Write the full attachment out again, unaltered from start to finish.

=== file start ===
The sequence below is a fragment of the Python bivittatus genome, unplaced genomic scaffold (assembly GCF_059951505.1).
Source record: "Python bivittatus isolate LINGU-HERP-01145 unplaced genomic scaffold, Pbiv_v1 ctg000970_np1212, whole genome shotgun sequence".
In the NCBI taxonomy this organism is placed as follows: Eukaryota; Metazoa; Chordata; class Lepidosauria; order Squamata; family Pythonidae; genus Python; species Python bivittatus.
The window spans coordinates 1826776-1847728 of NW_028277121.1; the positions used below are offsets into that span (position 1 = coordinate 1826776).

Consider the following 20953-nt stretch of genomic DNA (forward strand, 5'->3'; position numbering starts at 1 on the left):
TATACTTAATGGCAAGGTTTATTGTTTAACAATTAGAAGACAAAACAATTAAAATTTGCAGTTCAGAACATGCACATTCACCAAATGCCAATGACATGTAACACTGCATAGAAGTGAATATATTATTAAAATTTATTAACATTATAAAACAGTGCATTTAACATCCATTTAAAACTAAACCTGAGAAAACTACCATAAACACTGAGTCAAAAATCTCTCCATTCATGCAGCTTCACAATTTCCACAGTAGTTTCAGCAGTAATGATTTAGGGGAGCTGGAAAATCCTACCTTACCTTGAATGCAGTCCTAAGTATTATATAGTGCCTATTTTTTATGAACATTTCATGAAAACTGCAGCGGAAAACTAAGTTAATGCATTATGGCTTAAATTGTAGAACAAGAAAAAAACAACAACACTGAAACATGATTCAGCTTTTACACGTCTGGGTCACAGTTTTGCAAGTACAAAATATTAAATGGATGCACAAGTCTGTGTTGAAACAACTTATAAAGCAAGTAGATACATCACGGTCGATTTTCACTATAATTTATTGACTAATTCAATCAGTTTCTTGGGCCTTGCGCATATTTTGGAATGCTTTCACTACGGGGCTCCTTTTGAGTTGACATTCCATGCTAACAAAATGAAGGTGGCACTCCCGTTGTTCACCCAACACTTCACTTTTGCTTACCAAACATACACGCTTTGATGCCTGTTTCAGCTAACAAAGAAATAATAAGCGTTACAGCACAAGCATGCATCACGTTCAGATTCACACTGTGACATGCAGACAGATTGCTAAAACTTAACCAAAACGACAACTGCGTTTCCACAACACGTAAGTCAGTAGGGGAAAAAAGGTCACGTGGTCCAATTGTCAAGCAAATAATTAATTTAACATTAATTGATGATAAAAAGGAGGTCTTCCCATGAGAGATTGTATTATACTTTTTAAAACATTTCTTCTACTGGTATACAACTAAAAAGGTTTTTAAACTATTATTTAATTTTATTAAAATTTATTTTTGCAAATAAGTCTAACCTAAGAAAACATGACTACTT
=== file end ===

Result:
The sequence below is a fragment of the Python bivittatus genome, unplaced genomic scaffold (assembly GCF_059951505.1).
Source record: "Python bivittatus isolate LINGU-HERP-01145 unplaced genomic scaffold, Pbiv_v1 ctg000970_np1212, whole genome shotgun sequence".
In the NCBI taxonomy this organism is placed as follows: Eukaryota; Metazoa; Chordata; class Lepidosauria; order Squamata; family Pythonidae; genus Python; species Python bivittatus.
The window spans coordinates 1826776-1847728 of NW_028277121.1; the positions used below are offsets into that span (position 1 = coordinate 1826776).

Consider the following 20953-nt stretch of genomic DNA (forward strand, 5'->3'; position numbering starts at 1 on the left):
TATACTTAATGGCAAGGTTTATTGTTTAACAATTAGAAGACAAAACAATTAAAATTTGCAGTTCAGAACATGCACATTCACCAAATGCCAATGACATGTAACACTGCATAGAAGTGAATATATTATTAAAATTTATTAACATTATAAAACAGTGCATTTAACATCCATTTAAAACTAAACCTGAGAAAACTACCATAAACACTGAGTCAAAAATCTCTCCATTCATGCAGCTTCACAATTTCCACAGTAGTTTCAGCAGTAATGATTTAGGGGAGCTGGAAAATCCTACCTTACCTTGAATGCAGTCCTAAGTATTATATAGTGCCTATTTTTTATGAACATTTCATGAAAACTGCAGCGGAAAACTAAGTTAATGCATTATGGCTTAAATTGTAGAACAAGAAAAAAACAACAACACTGAAACATGATTCAGCTTTTACACGTCTGGGTCACAGTTTTGCAAGTACAAAATATTAAATGGATGCACAAGTCTGTGTTGAAACAACTTATAAAGCAAGTAGATACATCACGGTCGATTTTCACTATAATTTATTGACTAATTCAATCAGTTTCTTGGGCCTTGCGCATATTTTGGAATGCTTTCACTACGGGGCTCCTTTTGAGTTGACATTCCATGCTAACAAAATGAAGGTGGCACTCCCGTTGTTCACCCAACACTTCACTTTTGCTTACCAAACATACACGCTTTGATGCCTGTTTCAGCTAACAAAGAAATAATAAGCGTTACAGCACAAGCATGCATCACGTTCAGATTCACACTGTGACATGCAGACAGATTGCTAAAACTTAACCAAAACGACAACTGCGTTTCCACAACACGTAAGTCAGTAGGGGAAAAAAGGTCACGTGGTCCAATTGTCAAGCAAATAATTAATTTAACATTAATTGATGATAAAAAGGAGGTCTTCCCATGAGAGATTGTATTATACTTTTTAAAACATTTCTTCTACTGGTATACAACTAAAAAGGTTTTTAAACTATTATTTAATTTTATTAAAATTTATTTTTGCAAATAAGTCTAACCTAAGAAAACATGACTACTT